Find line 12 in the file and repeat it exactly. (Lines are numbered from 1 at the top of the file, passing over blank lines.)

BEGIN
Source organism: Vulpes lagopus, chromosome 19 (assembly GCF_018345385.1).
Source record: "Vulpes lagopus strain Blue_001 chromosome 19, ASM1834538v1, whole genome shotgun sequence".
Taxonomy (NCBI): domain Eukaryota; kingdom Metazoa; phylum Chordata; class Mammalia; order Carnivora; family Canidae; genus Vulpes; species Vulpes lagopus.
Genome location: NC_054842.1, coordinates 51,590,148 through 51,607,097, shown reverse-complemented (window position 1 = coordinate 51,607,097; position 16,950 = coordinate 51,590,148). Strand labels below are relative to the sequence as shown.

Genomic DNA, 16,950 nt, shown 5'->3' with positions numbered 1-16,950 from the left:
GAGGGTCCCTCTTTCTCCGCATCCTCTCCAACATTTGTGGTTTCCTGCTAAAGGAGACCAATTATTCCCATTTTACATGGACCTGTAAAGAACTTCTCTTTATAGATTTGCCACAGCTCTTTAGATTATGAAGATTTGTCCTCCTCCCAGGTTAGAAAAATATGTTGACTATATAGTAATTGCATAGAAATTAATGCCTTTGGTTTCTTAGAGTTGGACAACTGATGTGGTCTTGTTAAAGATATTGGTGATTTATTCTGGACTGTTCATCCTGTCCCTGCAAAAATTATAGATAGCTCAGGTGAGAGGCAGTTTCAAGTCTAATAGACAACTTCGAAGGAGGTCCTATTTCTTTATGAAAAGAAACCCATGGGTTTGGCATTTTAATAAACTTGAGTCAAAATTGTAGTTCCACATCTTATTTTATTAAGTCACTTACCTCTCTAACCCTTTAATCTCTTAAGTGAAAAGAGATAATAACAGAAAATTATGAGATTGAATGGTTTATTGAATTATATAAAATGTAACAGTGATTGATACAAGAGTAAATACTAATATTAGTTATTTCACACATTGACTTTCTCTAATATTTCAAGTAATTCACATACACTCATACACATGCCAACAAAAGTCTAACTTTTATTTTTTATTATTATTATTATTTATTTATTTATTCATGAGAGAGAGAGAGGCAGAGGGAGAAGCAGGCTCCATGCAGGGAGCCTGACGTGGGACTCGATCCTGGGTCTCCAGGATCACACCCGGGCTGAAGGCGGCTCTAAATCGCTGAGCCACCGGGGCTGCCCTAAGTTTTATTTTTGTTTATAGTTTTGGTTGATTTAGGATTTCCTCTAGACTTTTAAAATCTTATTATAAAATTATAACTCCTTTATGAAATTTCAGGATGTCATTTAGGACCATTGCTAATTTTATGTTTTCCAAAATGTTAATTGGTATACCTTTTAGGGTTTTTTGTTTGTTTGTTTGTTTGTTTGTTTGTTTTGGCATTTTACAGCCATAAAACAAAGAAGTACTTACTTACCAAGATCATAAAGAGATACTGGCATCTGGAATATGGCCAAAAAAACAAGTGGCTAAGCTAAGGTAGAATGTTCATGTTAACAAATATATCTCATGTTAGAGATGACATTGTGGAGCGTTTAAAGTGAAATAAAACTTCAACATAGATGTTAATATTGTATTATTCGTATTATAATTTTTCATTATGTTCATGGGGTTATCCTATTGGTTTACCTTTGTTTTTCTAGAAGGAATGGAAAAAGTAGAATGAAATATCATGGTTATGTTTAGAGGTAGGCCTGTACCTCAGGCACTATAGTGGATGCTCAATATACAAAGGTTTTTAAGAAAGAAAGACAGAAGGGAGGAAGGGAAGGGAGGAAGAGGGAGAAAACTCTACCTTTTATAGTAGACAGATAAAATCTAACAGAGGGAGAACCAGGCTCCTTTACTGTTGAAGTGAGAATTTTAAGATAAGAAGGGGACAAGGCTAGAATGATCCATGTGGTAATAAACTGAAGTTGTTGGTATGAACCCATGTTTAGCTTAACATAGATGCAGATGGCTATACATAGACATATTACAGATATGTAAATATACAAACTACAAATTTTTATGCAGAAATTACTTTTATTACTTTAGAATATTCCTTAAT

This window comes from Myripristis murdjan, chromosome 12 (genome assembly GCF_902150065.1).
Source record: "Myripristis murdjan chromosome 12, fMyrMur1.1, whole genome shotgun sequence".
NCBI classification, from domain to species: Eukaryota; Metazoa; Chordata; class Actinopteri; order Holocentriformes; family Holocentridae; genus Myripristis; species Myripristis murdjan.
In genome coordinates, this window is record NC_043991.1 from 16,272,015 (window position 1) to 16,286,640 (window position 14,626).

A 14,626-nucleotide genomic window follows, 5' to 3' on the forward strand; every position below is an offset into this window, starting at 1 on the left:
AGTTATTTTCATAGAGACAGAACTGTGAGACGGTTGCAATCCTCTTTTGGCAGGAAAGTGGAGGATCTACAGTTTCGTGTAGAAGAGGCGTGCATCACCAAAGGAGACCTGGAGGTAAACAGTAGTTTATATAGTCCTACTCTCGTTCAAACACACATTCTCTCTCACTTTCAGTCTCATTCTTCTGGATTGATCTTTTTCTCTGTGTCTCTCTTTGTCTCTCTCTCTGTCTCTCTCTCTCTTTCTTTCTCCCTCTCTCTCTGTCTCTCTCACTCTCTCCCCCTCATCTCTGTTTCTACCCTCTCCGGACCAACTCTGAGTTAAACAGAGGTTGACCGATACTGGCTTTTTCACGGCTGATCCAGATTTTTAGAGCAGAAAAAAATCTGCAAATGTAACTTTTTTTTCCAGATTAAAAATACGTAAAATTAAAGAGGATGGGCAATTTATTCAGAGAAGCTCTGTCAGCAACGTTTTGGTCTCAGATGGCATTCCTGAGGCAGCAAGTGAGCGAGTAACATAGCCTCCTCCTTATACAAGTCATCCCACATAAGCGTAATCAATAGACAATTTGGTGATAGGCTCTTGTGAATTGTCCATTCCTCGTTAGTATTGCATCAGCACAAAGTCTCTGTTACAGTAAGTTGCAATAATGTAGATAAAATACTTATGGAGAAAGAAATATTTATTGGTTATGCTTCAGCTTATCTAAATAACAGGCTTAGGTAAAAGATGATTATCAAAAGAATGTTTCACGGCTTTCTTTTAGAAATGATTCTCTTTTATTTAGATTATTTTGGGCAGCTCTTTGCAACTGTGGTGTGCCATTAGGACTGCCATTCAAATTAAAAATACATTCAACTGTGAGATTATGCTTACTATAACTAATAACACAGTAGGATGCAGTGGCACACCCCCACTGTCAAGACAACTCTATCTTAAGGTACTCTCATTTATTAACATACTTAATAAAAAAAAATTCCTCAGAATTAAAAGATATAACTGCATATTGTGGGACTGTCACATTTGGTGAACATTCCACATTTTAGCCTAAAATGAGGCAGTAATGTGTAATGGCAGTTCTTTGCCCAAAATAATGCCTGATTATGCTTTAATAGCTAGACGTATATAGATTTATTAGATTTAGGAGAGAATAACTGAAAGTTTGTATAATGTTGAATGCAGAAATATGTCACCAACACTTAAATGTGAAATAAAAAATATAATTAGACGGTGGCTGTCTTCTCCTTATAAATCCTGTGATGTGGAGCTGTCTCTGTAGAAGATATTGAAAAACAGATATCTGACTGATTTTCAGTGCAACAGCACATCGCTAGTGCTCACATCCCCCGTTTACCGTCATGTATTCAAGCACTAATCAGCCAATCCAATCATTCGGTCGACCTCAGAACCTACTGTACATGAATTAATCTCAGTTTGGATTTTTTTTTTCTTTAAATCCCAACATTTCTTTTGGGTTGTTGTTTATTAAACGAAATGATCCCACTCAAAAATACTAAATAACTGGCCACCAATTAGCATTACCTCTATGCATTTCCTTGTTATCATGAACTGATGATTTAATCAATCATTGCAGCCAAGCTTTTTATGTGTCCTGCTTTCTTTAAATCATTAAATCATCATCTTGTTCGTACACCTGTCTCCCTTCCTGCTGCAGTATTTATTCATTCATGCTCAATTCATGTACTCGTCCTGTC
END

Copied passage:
AGTTATTTTCATAGAGACAGAACTGTGAGACGGTTGCAATCCTCTTTTGGCAGGAAAGTGGAGGATCTACAGTTTCGTGTAGAAGAGGCGTGCATCACCAAAGGAGACCTGGAGGTAAACAGTAGTTTATATAGTCCTACTCTCGTTCAAACACACATTCTCTCTCACTTTCAGTCTCATTCTTCTGGATTGATCTTTTTCTCTGTGTCTCTCTTTGTCTCTCTCTCTGTCTCTCTCTCTCTTTCTTTCTCCCTCTCTCTCTGTCTCTCTCACTCTCTCCCCCTCATCTCTGTTTCTACCCTCTCCGGACCAACTCTGAGTTAAACAGAGGTTGACCGATACTGGCTTTTTCACGGCTGATCCAGATTTTTAGAGCAGAAAAAAATCTGCAAATGTAACTTTTTTTTCCAGATTAAAAATACGTAAAATTAAAGAGGATGGGCAATTTATTCAGAGAAGCTCTGTCAGCAACGTTTTGGTCTCAGATGGCATTCCTGAGGCAGCAAGTGAGCGAGTAACATAGCCTCCTCCTTATACAAGTCATCCCACATAAGCGTAATCAATAGACAATTTGGTGATAGGCTCTTGTGAATTGTCCATTCCTCGTTAGTATTGCATCAGCACAAAGTCTCTGTTACAGTAAGTTGCAATAATGTAGATAAAATACTTATGGAGAAAGAAATATTTATTGGTTATGCTTCAGCTTATCTAAATAACAGGCTTAGGTAAAAGATGATTATCAAAAGAATGTTTCACGGCTTTCTTTTAGAAATGATTCTCTTTTATTTAGATTATTTTGGGCAGCTCTTTGCAACTGTGGTGTGCCATTAGGACTGCCATTCAAATTAAAAATACATTCAACTGTGAGATTATGCTTACTATAACTAATAACACAGTAGGATGCAGTGGCACACCCCCACTGTCAAGACAACTCTATCTTAAGGTACTCTCATTTATTAACATACTTAATAAAAAAAAATTCCTCAGAATTAAAAGATATAACTGCATATTGTGGGACTGTCACATTTGGTGAACATTCCACATTTTAGCCTAAAATGAGGCAGTAATGTGTAATGGCAGTTCTTTGCCCAAAATAATGCCTGATTATGCTTTAATAGCTAGACGTATATAGATTTATTAGATTTAGGAGAGAATAACTGAAAGTTTGTATAATGTTGAATGCAGAAATATGTCACCAACACTTAAATGTGAAATAAAAAATATAATTAGACGGTGGCTGTCTTCTCCTTATAAATCCTGTGATGTGGAGCTGTCTCTGTAGAAGATATTGAAAAACAGATATCTGACTGATTTTCAGTGCAACAGCACATCGCTAGTGCTCACATCCCCCGTTTACCGTCATGTATTCAAGCACTAATCAGCCAATCCAATCATTCGGTCGACCTCAGAACCTACTGTACATGAATTAATCTCAGTTTGGATTTTTTTTTTCTTTAAATCCCAACATTTCTTTTGGGTTGTTGTTTATTAAACGAAATGATCCCACTCAAAAATACTAAATAACTGGCCACCAATTAGCATTACCTCTATGCATTTCCTTGTTATCATGAACTGATGATTTAATCAATCATTGCAGCCAAGCTTTTTATGTGTCCTGCTTTCTTTAAATCATTAAATCATCATCTTGTTCGTACACCTGTCTCCCTTCCTGCTGCAGTATTTATTCATTCATGCTCAATTCATGTACTCGTCCTGTC